Data Protection and HR Considerations in China for Technology Companies

August 14, 2023

From educational backgrounds to medical and bank account information, the collection of personal data is often required by human resources (HR) departments. As the data protection regime in China continues to evolve, so too do the individual privacy rights of employees, which can be an acute consideration, particularly for multinational technology companies operating in the country.

There are three key laws in China that form the foundation of the legislative approach—the China Cybersecurity Law (CSL), the Personal Information Protection Law (PIPL), and the Data Security Law (DSL)—that may significantly impact the HR practices of tech companies in the country.

For technology companies in particular, flexible working arrangements, frequent use of electronic devices, and the use of ephemeral messaging apps, such as WeChat, in China present data privacy risks, as does the use of personal devices or accounts for business purposes when working from home and printing and disposing of printed materials at home or in other locations, such as coffee shops and hotels.

Our lawyers provide an overview for employers to help address key data privacy risks that may arise when handling employee data, including recent cases addressing the permissible scope of using personal data that is collected by the employer and the recently issued standard contractual clauses (SCC) for the cross-border transfer of personal information.

Collecting Employee Data: Recent Cases and International Considerations

In the rapidly developing area of law related to the use of employee data to protect trade secrets and conduct employee investigations, recent cases in China have shed light on the likely future approach of Chinese courts.

A Beijing appellate court recently rejected an employer’s ability to use—without the employee’s informed consent—deleted WeChat data from a company-issued device in a legal proceeding to support the termination of the employee’s employment contract by demonstrating misconduct. The Beijing court’s ruling is similar to that of a Shanghai court in an earlier case from August 2021.

While the individual courts’ attitudes may vary, the recent decisions and opinions of the Beijing court suggest a heightened risk for collecting personal information without obtaining employees’ express consent, even from company devices. Courts are likely to evaluate the legality, legitimacy, and reasonableness of the personal information–processing activities when determining the lawfulness of the collection and use of the data.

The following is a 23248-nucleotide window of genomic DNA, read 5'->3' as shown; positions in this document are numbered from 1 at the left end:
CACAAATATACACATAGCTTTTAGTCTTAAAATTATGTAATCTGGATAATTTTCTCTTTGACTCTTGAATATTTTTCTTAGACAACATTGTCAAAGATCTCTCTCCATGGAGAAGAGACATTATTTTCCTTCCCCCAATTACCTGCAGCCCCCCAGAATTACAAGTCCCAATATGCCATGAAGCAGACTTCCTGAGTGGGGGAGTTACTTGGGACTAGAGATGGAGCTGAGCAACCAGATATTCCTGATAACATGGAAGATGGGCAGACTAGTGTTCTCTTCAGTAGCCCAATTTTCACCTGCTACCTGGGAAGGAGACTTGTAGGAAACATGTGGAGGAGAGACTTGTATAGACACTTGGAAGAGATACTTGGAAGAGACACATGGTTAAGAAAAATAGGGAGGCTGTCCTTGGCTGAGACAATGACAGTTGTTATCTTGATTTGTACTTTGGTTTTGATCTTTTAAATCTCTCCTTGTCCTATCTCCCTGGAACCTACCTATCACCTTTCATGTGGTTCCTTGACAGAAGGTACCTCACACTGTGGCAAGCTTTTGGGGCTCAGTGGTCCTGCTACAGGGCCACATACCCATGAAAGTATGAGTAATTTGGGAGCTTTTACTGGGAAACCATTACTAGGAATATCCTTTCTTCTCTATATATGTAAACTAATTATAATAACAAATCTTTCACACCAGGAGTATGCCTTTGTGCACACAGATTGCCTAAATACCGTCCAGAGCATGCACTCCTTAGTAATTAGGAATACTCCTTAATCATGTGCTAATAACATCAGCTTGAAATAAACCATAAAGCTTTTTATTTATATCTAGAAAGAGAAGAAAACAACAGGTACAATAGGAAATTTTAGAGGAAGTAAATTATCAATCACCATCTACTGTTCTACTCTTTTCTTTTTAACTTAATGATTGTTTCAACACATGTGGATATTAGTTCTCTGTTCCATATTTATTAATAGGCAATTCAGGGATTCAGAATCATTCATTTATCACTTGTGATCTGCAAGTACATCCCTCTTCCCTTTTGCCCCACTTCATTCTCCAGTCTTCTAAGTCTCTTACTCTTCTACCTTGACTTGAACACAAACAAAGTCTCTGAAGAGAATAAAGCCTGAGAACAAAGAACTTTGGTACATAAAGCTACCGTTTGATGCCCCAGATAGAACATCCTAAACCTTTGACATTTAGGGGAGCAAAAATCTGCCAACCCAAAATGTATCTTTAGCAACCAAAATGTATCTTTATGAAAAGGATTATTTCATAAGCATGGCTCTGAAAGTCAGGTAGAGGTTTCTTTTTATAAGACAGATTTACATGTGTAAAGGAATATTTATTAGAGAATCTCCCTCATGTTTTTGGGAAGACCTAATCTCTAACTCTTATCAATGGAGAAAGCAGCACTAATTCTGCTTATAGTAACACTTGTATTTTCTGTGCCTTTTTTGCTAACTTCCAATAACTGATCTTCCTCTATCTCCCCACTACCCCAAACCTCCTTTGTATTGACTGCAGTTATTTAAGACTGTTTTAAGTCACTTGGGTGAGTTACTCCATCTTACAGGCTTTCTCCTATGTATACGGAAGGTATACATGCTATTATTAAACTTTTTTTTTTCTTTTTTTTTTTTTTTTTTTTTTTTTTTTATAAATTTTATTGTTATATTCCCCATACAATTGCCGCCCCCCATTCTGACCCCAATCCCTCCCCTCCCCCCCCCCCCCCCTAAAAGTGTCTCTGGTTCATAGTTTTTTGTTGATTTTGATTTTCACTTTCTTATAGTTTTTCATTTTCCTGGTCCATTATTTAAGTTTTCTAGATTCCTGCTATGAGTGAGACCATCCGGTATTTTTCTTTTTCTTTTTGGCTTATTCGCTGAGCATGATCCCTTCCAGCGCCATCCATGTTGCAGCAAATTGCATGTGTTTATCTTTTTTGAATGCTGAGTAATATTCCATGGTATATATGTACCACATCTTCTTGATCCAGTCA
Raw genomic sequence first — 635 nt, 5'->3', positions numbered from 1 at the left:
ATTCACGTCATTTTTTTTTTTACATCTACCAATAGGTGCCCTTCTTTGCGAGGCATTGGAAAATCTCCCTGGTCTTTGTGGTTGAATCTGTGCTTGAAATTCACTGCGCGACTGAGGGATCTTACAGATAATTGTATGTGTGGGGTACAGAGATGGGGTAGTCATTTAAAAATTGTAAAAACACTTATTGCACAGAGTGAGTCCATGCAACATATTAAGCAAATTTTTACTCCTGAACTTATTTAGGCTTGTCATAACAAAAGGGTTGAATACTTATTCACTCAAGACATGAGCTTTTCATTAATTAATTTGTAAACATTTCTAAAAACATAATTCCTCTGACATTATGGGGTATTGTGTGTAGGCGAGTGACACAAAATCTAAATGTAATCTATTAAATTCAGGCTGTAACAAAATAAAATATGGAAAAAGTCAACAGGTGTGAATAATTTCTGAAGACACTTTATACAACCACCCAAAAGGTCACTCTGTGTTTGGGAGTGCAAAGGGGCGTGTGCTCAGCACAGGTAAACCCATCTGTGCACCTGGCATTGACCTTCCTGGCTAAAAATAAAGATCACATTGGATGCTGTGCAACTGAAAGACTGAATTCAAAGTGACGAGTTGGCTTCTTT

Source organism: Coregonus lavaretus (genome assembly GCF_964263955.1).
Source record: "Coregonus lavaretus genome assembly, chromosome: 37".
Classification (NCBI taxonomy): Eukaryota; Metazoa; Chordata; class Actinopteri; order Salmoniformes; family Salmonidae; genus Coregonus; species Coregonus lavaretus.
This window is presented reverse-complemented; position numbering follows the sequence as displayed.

International recordkeeping requirements often also apply to a multinational company’s business operations in China, which adds additional complexities when managing and accessing personal data in China and then transferring that data out of China.

For example, the US Department of Justice’s (DOJ’s) guidance on ephemeral messaging applications issued in March 2023 provided that companies should implement appropriate guidance and controls on the use of personal communications and ephemeral messaging platforms.

It is therefore prudent for companies to review their policies and employee practices and put in place mechanisms to ensure compliance with data protection and recordkeeping laws in China and other relevant jurisdictions as soon as practicable. If the company finds itself in a DOJ-led investigation and has not produced communications from these third-party messaging applications, the DOJ officials will consider “the company’s ability to access such communications, whether they are stored on corporate devices or servers, as well as applicable privacy and local laws, among other things.”